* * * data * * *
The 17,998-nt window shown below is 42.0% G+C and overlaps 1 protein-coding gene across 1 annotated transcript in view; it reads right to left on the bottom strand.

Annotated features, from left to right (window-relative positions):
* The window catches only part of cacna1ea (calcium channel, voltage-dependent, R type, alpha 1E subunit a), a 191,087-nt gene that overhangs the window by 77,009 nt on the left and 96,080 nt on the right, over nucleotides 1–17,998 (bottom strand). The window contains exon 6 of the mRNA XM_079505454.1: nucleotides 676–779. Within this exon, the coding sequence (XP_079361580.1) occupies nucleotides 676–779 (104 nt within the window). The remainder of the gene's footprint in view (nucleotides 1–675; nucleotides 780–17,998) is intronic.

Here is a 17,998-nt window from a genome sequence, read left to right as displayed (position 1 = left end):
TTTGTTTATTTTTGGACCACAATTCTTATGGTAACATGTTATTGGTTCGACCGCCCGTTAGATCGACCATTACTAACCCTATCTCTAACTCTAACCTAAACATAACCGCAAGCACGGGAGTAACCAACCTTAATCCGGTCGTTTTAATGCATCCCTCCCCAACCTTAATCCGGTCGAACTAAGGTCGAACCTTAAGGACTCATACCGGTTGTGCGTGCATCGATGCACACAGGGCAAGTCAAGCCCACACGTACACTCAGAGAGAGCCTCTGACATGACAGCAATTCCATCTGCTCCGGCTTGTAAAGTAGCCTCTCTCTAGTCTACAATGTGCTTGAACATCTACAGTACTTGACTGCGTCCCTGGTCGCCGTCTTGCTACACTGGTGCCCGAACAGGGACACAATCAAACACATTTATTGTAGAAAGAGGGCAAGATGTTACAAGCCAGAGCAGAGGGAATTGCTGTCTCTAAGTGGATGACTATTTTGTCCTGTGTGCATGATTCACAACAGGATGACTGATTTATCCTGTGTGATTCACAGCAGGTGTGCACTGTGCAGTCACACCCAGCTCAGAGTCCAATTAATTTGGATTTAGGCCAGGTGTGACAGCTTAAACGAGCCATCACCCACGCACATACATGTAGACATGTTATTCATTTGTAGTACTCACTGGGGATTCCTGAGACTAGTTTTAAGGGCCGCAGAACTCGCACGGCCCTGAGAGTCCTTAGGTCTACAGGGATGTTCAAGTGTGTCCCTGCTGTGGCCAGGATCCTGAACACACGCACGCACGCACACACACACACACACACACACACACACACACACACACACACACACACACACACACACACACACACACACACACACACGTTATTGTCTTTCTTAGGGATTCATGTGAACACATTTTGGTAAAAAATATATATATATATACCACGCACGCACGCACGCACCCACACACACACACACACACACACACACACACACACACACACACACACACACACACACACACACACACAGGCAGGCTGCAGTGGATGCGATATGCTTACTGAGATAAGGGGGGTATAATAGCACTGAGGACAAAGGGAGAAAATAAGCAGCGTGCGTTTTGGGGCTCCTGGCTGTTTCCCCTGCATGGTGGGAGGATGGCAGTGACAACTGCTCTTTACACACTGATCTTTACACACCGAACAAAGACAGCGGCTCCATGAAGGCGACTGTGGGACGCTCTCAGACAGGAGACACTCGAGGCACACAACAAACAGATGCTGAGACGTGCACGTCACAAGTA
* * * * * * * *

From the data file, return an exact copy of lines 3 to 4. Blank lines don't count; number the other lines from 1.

* The window catches only part of cacna1ea (calcium channel, voltage-dependent, R type, alpha 1E subunit a), a 191,087-nt gene that overhangs the window by 77,009 nt on the left and 96,080 nt on the right, over nucleotides 1–17,998 (bottom strand). The window contains exon 6 of the mRNA XM_079505454.1: nucleotides 676–779. Within this exon, the coding sequence (XP_079361580.1) occupies nucleotides 676–779 (104 nt within the window). The remainder of the gene's footprint in view (nucleotides 1–675; nucleotides 780–17,998) is intronic.

Here is a 17,998-nt window from a genome sequence, read left to right as displayed (position 1 = left end):